2020 turned out okay for the Astros, all things considered.
All in all, the trash-bang scandal of 2019 got lost in much bigger conversations, so the traveling circus that would’ve been Houston’s 2020 playing on the road in front of fans that hated them never got out of the garage. Despite season-ending injuries to Justin Verlander and Yordan Alvarez and quiet bats from Alex Bregman, Jose Altuve and Yuli Gurriel (curious), the Astros remained a force to be reckoned with when it mattered most, striking fear in the hearts of baseball fans everywhere when they pushed the Rays to game 7 of the ALCS.
2021 will be even more challenging. Though Yordan Alvarez is running again after surgeries on both knees, Houston will likely be without free agent outfielders George Springer and Michael Brantley. The system offers some possible help on the mound, but the bulk of their position prospects are too young to contribute anytime soon.
Format: Position Player | Age on 4/1/2021 | Highest level played | ETA
1. RHP Forrest Whitley | 23 | AAA | 2021
A late-night Adderall run pumped the brakes on Whitley’s exponential assent up the prospect rankings, then a combination of performance and injury pumped the brakes a few more times. I think he’ll be better off under Dusty in the post-Lunhow era than he was trying to squeeze his 6’7” frame and five plus pitches into Houston’s high-heat, low-curve mold. Whitley is a guy whose angle works better if he attacks all around the zone and just lets his arsenal eat, and I think Dusty’s calm and old-school approach could really help a guy like Whitley who has the profile to thrive in any era.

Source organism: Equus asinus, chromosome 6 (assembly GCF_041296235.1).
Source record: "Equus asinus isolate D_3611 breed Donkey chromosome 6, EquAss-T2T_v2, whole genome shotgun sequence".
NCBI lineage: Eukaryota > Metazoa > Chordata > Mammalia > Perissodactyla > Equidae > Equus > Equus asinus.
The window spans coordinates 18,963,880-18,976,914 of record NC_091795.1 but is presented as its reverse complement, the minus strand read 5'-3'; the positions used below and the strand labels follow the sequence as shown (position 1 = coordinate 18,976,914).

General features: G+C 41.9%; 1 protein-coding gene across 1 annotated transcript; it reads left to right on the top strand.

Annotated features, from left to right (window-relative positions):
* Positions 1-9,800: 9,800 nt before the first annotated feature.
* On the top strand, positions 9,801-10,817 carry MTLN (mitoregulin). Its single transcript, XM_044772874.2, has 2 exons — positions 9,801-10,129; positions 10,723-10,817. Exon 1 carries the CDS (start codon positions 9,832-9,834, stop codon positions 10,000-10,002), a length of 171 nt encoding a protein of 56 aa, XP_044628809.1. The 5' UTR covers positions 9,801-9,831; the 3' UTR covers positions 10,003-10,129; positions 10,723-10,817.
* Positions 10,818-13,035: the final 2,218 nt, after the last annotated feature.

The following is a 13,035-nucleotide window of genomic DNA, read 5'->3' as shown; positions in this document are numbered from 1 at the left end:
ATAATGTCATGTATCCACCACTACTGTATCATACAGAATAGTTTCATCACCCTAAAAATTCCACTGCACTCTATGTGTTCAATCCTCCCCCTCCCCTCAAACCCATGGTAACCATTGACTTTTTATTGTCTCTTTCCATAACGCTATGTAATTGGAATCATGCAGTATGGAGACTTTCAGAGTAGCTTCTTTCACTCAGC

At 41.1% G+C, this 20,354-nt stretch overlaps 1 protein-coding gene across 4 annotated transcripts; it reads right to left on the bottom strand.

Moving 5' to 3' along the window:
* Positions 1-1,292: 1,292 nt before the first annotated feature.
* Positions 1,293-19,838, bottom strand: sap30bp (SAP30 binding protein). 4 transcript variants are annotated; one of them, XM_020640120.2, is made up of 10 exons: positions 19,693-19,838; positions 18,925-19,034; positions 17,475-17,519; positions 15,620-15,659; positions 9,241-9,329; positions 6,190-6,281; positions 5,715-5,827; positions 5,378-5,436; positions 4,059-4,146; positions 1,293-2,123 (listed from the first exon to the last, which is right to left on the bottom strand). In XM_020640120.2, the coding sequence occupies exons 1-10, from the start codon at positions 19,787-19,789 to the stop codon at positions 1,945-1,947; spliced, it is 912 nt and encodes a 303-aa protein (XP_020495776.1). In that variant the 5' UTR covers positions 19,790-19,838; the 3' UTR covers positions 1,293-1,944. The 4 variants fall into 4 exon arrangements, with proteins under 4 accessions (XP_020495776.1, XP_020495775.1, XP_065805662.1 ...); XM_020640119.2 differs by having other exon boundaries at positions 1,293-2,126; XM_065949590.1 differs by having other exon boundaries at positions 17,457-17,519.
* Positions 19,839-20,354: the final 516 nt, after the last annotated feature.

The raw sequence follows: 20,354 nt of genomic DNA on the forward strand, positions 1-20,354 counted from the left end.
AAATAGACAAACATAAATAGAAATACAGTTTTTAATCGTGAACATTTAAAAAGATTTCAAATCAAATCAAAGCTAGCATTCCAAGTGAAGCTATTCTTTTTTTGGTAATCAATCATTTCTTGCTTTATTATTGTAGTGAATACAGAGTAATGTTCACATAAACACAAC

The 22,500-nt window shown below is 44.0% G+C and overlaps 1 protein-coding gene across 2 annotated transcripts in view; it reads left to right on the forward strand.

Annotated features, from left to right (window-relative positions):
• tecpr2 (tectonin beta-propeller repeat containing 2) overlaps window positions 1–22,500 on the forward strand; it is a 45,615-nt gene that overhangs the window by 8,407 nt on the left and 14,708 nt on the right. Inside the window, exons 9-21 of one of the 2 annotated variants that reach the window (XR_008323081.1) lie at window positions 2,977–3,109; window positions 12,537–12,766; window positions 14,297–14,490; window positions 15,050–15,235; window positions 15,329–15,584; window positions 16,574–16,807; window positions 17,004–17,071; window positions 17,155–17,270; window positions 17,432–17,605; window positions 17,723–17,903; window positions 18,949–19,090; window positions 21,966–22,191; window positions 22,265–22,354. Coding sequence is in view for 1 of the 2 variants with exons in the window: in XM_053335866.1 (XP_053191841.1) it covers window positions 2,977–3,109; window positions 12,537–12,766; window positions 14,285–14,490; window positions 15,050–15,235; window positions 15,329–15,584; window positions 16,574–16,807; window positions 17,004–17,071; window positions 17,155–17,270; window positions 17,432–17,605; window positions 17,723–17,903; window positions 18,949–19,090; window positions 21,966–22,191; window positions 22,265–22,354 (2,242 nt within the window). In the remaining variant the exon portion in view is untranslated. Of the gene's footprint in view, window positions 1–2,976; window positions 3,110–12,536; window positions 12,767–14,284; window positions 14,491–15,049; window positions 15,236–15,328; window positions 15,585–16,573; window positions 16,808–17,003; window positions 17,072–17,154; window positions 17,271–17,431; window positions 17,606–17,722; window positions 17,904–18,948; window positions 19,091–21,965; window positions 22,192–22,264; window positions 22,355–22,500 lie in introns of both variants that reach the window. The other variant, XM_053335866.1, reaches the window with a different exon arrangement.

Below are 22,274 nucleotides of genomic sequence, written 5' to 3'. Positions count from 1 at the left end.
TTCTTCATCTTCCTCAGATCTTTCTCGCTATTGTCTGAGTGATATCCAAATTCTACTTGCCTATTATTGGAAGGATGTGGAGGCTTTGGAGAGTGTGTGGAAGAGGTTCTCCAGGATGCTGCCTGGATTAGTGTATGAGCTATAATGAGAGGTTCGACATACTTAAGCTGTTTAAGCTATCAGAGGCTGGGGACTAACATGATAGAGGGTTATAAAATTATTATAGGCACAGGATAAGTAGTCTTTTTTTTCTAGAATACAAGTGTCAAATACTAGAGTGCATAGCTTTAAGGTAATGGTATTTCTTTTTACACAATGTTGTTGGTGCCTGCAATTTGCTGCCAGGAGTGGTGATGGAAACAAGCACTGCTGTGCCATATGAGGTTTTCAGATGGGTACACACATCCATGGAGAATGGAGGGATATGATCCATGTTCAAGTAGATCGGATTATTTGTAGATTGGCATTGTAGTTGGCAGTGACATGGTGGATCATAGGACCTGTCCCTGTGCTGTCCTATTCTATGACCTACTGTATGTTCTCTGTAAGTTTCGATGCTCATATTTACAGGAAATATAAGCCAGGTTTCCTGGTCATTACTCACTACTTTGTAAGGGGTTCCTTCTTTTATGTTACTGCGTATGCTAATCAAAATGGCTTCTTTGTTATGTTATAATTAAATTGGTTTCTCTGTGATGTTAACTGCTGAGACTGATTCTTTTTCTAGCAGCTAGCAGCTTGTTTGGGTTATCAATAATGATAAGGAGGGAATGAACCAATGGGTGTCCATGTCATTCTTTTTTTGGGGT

2. SS Jeremy Peña | 23 | A+ | 2021
Peña has a chance to leap the lists this season. I recall getting some negative responses for ranking him fifth on last year’s list, but the echo chamber has swayed my way on Peña since then, so I doubt anyone will blink to find him here. The son of big leaguer Geronimo Peña, Jeremy features a well-rounded game buoyed for fantasy by plus plate skills and a potentially plus hit tool along with just enough speed to steal us some bags. The big question here is whether Houston likes Peña enough to reserve the gig for him when Carlos Correa’s contract expires after this season. If Bregman wants to switch back to short, that could leave Peña on the outside looking in or competing with Abraham Toro at third base.
3. RHP Luis Garcia | 24 | MLB | 2020
I’ve been championing Garcia for a while here at Razzball, so I’ve got some confirmation bias to battle. As optimistic as I was, I wouldn’t have predicted he’d be taking the ball in an elimination game of the ALCS this year given that he’d never pitched above High A entering 2020. After 2 hitless innings against the Rays in game five, Houston went to the pen, logged a victory and lived to fight another couple days. Whether the club sees Garcia as a starter or reliever entering 2021 is an open question that might not get answered this year. If he breaks camp with the big club, he’ll do so as a reliever, I think, but it’s more likely he heads to AA or AAA because his profile and body type is that of a starter, assuming he can find and maintain command. If not, his stuff is electric enough to play near the back end of the pen.
4. SS Freudis Nova | 21 | A | 2023
Nova posted a 95 wRC+ as a 19-year-old in the Midwest League while playing passable shortstop for 75 games, setting himself up to be the full-season shortstop at High A the following year, which never happened in a minor-league-baseball sense. He’ll still be well ahead as a 21-year-old with a chance to climb the system.